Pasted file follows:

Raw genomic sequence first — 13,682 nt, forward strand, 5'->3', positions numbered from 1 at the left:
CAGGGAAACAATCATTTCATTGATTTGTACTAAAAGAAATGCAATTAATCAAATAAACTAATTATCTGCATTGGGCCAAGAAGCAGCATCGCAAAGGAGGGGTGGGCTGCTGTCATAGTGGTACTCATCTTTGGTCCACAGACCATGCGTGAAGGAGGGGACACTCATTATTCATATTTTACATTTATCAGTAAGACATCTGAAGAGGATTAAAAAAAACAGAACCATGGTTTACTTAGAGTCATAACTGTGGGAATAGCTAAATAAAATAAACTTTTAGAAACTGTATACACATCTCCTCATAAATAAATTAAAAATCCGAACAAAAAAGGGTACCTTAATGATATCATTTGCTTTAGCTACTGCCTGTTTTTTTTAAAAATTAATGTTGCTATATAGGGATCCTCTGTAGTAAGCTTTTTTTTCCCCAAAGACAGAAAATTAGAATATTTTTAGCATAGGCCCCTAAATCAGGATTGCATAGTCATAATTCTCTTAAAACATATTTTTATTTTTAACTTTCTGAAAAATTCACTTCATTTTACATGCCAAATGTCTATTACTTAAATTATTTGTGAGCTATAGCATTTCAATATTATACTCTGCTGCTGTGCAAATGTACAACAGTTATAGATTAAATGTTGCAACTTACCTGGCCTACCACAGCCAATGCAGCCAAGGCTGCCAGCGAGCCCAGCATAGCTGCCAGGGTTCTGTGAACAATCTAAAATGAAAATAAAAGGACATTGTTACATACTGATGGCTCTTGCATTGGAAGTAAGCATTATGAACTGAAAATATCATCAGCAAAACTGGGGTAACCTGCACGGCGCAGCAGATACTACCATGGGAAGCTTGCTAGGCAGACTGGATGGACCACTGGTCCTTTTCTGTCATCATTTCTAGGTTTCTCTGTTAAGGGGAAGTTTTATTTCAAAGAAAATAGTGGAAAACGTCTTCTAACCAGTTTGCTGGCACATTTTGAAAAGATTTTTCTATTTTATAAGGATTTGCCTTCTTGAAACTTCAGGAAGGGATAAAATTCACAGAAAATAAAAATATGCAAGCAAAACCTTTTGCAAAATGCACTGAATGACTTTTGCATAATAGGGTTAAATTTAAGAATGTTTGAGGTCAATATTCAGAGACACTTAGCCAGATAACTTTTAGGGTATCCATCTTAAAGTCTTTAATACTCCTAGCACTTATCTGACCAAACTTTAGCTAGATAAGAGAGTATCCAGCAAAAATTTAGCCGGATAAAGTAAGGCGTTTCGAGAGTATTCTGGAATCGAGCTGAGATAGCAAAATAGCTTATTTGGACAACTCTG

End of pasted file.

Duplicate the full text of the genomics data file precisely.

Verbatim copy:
Raw genomic sequence first — 13,682 nt, forward strand, 5'->3', positions numbered from 1 at the left:
CAGGGAAACAATCATTTCATTGATTTGTACTAAAAGAAATGCAATTAATCAAATAAACTAATTATCTGCATTGGGCCAAGAAGCAGCATCGCAAAGGAGGGGTGGGCTGCTGTCATAGTGGTACTCATCTTTGGTCCACAGACCATGCGTGAAGGAGGGGACACTCATTATTCATATTTTACATTTATCAGTAAGACATCTGAAGAGGATTAAAAAAAACAGAACCATGGTTTACTTAGAGTCATAACTGTGGGAATAGCTAAATAAAATAAACTTTTAGAAACTGTATACACATCTCCTCATAAATAAATTAAAAATCCGAACAAAAAAGGGTACCTTAATGATATCATTTGCTTTAGCTACTGCCTGTTTTTTTTAAAAATTAATGTTGCTATATAGGGATCCTCTGTAGTAAGCTTTTTTTTCCCCAAAGACAGAAAATTAGAATATTTTTAGCATAGGCCCCTAAATCAGGATTGCATAGTCATAATTCTCTTAAAACATATTTTTATTTTTAACTTTCTGAAAAATTCACTTCATTTTACATGCCAAATGTCTATTACTTAAATTATTTGTGAGCTATAGCATTTCAATATTATACTCTGCTGCTGTGCAAATGTACAACAGTTATAGATTAAATGTTGCAACTTACCTGGCCTACCACAGCCAATGCAGCCAAGGCTGCCAGCGAGCCCAGCATAGCTGCCAGGGTTCTGTGAACAATCTAAAATGAAAATAAAAGGACATTGTTACATACTGATGGCTCTTGCATTGGAAGTAAGCATTATGAACTGAAAATATCATCAGCAAAACTGGGGTAACCTGCACGGCGCAGCAGATACTACCATGGGAAGCTTGCTAGGCAGACTGGATGGACCACTGGTCCTTTTCTGTCATCATTTCTAGGTTTCTCTGTTAAGGGGAAGTTTTATTTCAAAGAAAATAGTGGAAAACGTCTTCTAACCAGTTTGCTGGCACATTTTGAAAAGATTTTTCTATTTTATAAGGATTTGCCTTCTTGAAACTTCAGGAAGGGATAAAATTCACAGAAAATAAAAATATGCAAGCAAAACCTTTTGCAAAATGCACTGAATGACTTTTGCATAATAGGGTTAAATTTAAGAATGTTTGAGGTCAATATTCAGAGACACTTAGCCAGATAACTTTTAGGGTATCCATCTTAAAGTCTTTAATACTCCTAGCACTTATCTGACCAAACTTTAGCTAGATAAGAGAGTATCCAGCAAAAATTTAGCCGGATAAAGTAAGGCGTTTCGAGAGTATTCTGGAATCGAGCTGAGATAGCAAAATAGCTTATTTGGACAACTCTG